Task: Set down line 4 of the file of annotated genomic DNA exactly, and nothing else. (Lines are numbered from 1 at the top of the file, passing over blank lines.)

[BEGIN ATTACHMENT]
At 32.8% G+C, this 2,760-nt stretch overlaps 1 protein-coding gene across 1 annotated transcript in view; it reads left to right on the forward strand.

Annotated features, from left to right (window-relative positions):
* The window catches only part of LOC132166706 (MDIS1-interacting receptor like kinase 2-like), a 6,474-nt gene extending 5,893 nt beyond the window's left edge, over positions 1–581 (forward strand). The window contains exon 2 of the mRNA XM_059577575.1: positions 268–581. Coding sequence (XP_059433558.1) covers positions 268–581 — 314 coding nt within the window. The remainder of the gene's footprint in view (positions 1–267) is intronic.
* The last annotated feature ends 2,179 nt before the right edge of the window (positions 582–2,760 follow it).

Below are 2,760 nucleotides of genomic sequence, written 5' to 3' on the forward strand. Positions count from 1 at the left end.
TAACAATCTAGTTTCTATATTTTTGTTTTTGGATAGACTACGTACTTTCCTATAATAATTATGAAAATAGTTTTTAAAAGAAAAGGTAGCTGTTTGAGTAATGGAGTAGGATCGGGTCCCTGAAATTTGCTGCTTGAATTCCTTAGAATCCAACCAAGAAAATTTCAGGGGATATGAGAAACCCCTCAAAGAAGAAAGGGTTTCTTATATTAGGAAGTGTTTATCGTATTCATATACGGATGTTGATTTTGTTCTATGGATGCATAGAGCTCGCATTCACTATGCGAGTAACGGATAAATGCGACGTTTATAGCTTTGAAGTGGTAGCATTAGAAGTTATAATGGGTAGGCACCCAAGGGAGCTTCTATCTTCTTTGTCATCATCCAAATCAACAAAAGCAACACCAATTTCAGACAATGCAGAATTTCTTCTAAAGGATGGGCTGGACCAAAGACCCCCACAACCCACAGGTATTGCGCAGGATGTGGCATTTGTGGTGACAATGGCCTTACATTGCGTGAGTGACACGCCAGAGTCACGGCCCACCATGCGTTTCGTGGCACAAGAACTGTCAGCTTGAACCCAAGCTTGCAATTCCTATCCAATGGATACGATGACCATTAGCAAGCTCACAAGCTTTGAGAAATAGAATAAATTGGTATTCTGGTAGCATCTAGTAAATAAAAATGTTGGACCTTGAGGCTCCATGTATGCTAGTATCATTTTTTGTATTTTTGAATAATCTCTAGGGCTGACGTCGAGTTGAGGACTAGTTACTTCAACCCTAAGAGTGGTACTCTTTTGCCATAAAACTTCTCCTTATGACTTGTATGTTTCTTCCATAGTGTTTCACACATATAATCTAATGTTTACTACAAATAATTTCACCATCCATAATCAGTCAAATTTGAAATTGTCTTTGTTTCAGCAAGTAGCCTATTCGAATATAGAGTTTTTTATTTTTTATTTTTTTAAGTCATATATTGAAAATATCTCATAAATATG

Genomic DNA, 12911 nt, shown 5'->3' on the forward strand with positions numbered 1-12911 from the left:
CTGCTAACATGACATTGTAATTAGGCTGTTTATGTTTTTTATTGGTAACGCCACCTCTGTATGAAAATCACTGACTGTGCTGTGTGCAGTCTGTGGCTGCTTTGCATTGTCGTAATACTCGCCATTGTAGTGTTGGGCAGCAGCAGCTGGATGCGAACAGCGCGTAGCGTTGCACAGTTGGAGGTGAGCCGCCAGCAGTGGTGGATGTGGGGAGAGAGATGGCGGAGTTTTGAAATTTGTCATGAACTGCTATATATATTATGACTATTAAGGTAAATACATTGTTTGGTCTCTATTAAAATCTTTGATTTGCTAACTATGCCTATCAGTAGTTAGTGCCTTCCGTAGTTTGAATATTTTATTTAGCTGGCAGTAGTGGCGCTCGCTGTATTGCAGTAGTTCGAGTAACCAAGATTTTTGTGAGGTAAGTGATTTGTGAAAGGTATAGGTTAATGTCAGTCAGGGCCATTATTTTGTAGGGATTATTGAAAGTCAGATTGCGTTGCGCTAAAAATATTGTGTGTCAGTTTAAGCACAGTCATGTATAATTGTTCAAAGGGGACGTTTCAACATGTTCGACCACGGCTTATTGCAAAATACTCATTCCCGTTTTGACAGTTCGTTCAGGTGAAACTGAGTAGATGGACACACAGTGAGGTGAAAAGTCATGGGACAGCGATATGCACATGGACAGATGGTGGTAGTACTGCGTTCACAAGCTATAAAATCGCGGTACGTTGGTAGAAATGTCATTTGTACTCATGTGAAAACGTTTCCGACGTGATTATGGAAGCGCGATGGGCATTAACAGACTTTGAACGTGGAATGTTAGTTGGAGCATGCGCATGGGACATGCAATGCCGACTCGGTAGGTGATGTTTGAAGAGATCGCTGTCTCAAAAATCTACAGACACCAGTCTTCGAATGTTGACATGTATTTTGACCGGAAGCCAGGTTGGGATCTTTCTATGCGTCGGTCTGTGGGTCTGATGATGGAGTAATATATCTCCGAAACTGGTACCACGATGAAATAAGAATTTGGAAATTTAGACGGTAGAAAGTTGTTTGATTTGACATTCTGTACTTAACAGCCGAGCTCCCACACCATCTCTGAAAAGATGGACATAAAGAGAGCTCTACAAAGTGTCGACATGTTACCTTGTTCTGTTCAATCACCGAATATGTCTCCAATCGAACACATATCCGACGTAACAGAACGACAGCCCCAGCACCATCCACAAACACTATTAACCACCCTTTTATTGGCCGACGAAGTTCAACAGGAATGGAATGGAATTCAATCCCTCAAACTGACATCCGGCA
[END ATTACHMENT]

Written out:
* The last annotated feature ends 2,179 nt before the right edge of the window (positions 582–2,760 follow it).